Around Australia, options for financing and funding of commercial building upgrades have expanded in recent years as instruments such as environmental upgrade agreements (EUAs) have come onto the market and traditional forms of finance have become more readily available for clean energy upgrades from sources such as major banks and the Federal Government’s Clean Energy Finance Corporation.
With this in mind, it is important for those undertaking such retrofits to understand the options available and some of the advantages and disadvantages of each for different types of projects.
Essentially, options boil down to three categories: private finance, government incentives and self-financing. While the last of these is self-explanatory, options regarding the other two are outlined below.
According to Dermot Duncan, in-house counsel and head of carbon markets at Melbourne-based environmental credits trading outfit Greenbank Environmental, it should also be noted that it is possible to use a combination of each, and that the suitability of any of them will depend largely upon the type of project involved.
“First of all, it is important to choose the funding option that is right for you,” Duncan said. “That’s the starting point.”
“There is also a mix and match approach, so one funding option may not be the right option for the whole capital upgrade. If you were considering upgrading a large commercial building in the Sydney CBD, for example, you may want to do a mixture of financing arrangements. If you think of the façade of the building, it is high capital cost, and so an EUA may be great for that. Then you look at some of the whitegoods and the photocopiers. For those sorts of equipment, you could look at leasing structures – whether it be an operating lease or a finance lease.”
Below is an outline of the main options and their advantages and disadvantages.
1) Private Financing
Options for private financing include EUAs, energy performance contracts and basic conventional financing.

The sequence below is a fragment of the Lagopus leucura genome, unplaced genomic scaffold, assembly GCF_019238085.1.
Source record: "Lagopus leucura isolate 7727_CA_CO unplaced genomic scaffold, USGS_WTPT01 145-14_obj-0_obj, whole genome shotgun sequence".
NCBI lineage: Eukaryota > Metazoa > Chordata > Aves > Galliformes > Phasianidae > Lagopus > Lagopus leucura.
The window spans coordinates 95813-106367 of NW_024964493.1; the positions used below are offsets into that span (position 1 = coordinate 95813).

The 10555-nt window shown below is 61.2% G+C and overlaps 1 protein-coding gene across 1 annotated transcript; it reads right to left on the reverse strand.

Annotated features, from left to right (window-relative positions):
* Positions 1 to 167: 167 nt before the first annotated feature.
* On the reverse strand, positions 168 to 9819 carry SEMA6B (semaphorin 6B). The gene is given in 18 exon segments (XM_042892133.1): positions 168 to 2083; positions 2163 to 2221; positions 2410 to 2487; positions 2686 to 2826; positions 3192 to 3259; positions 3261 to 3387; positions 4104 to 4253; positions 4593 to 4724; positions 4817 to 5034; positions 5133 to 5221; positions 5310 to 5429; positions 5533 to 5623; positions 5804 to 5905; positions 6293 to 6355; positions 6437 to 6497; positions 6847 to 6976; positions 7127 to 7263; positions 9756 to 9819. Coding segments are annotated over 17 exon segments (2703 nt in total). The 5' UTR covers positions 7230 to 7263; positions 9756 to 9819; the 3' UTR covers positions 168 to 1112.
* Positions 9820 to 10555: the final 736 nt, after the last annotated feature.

Environmental Upgrade Agreements (EUAs)
A relatively new form of financing, EUAs are debt-based instruments which aim to provide financing for energy efficiency upgrades at lower rates of interest than would otherwise be the case as a result of the involvement of local councils.
Under this arrangement, commercial property landlords borrow funds from financial institutions in order to upgrade the building’s sustainability profile. Instead of repaying the lender directly, however, the landlord instead repays the loan through an environmental upgrade charge levied through council rates, which local councils then pass on to the lender.
Because loans are secured to council rates, this arrangement represents a lower form of risk from the viewpoint of the financial institution (and thus a lower interest rate for the building landlord) than would otherwise be the case with a straightforward loan. Loans may also unlock longer term financing than would be available through traditional lending, enabling the more effective matching of the term of the loan with the duration of the benefits derived from the landlord’s perspective. Finally, to an extent EUAs allow commercial landlords to share part of the cost of the upgrade with their tenants, though the share paid by any tenant is limited to the value of the resulting energy cost savings. If traditional financing methods were used, the Commercial Tenancies Act would prevent this from happening.
Thus far, seven such agreements have been entered into, the most recent of which was signed by commercial landlord Intrasia Oxley (RDB) Pty Ltd and the City of Sydney in June. That agreement involves a $1.2 million upgrade of the landmark Readers Digest building in Sydney’s Surry Hills including new LED lighting, a new building management system and energy efficient chillers.
Despite the advantages, however, the extra administrative costs involved from a financier’s point of view mean this type of arrangement is best suited to larger upgrades. In practice, meanwhile, the ability of landlords to share the cost of the upgrade with their tenants could be limited in the case of multiple tenancies with differing lease expiry terms or in the case of strained tenancies. Also, for now, EUAs remain restricted to a limited number of councils in Victoria and New South Wales, although legislation to introduce EUAs in South Australia is currently before Parliament in that state.
Energy Performance Contracts (EPCs)
A second option revolves around energy performance contracts, in which an energy service provider performs an upgrade – say of lighting or for HVAC – at no up-front cost, with payments to be made out of future energy savings.